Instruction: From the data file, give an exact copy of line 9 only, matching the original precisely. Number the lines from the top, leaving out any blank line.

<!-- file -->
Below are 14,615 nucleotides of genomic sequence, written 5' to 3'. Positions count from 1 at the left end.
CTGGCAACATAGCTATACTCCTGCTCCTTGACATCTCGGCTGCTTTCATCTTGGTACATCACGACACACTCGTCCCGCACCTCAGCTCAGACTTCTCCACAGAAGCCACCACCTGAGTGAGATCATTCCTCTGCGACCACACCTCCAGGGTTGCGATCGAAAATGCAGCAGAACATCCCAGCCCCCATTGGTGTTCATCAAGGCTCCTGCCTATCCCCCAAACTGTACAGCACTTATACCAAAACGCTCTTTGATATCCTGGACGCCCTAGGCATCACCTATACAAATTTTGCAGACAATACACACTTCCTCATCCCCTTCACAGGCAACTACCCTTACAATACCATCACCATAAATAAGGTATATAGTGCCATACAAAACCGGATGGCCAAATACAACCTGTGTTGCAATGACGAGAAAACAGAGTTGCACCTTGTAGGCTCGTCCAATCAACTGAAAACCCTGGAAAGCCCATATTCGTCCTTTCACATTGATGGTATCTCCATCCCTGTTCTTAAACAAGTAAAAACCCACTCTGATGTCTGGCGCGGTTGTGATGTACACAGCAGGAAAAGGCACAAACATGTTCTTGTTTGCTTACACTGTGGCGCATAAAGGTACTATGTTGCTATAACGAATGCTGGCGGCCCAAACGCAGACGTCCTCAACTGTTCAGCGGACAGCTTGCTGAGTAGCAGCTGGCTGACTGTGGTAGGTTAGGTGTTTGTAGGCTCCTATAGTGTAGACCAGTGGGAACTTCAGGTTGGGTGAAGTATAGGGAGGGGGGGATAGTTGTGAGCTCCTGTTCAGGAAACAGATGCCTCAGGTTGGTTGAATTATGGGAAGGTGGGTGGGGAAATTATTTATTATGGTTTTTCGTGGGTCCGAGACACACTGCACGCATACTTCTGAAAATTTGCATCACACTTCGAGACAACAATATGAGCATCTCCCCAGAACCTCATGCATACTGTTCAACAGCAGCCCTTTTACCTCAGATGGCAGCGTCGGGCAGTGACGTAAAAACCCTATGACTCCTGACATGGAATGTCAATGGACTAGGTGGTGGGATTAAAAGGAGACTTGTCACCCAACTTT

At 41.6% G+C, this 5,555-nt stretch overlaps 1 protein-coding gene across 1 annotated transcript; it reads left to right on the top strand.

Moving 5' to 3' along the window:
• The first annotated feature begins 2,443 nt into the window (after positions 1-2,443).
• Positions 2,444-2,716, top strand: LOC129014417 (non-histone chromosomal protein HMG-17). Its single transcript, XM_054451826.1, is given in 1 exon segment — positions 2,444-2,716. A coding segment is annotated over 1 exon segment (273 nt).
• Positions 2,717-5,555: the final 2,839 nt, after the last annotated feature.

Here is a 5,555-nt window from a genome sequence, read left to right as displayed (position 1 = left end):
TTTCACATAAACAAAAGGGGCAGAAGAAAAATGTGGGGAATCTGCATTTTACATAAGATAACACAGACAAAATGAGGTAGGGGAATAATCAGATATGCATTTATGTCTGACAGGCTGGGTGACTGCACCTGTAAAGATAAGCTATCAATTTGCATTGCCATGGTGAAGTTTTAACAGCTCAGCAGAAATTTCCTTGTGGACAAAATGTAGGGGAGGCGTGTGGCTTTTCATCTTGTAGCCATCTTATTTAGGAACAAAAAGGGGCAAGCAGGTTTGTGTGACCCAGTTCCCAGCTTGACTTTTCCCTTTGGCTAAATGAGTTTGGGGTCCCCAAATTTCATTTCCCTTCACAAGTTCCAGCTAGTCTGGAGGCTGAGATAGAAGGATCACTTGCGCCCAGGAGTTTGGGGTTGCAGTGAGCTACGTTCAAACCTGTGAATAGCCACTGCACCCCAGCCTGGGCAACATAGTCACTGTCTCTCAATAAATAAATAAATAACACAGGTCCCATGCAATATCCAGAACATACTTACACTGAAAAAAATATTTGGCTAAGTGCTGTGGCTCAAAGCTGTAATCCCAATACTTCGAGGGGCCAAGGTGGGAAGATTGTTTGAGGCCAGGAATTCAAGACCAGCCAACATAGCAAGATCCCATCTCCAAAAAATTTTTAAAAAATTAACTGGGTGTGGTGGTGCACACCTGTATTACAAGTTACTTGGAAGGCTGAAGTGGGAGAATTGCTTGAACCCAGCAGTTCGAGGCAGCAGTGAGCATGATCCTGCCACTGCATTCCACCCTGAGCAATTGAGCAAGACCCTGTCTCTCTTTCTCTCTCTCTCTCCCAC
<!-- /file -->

TTTCACATAAACAAAAGGGGCAGAAGAAAAATGTGGGGAATCTGCATTTTACATAAGATAACACAGACAAAATGAGGTAGGGGAATAATCAGATATGCATTTATGTCTGACAGGCTGGGTGACTGCACCTGTAAAGATAAGCTATCAATTTGCATTGCCATGGTGAAGTTTTAACAGCTCAGCAGAAATTTCCTTGTGGACAAAATGTAGGGGAGGCGTGTGGCTTTTCATCTTGTAGCCATCTTATTTAGGAACAAAAAGGGGCAAGCAGGTTTGTGTGACCCAGTTCCCAGCTTGACTTTTCCCTTTGGCTAAATGAGTTTGGGGTCCCCAAATTTCATTTCCCTTCACAAGTTCCAGCTAGTCTGGAGGCTGAGATAGAAGGATCACTTGCGCCCAGGAGTTTGGGGTTGCAGTGAGCTACGTTCAAACCTGTGAATAGCCACTGCACCCCAGCCTGGGCAACATAGTCACTGTCTCTCAATAAATAAATAAATAACACAGGTCCCATGCAATATCCAGAACATACTTACACTGAAAAAAATATTTGGCTAAGTGCTGTGGCTCAAAGCTGTAATCCCAATACTTCGAGGGGCCAAGGTGGGAAGATTGTTTGAGGCCAGGAATTCAAGACCAGCCAACATAGCAAGATCCCATCTCCAAAAAATTTTTAAAAAATTAACTGGGTGTGGTGGTGCACACCTGTATTACAAGTTACTTGGAAGGCTGAAGTGGGAGAATTGCTTGAACCCAGCAGTTCGAGGCAGCAGTGAGCATGATCCTGCCACTGCATTCCACCCTGAGCAATTGAGCAAGACCCTGTCTCTCTTTCTCTCTCTCTCTCCCAC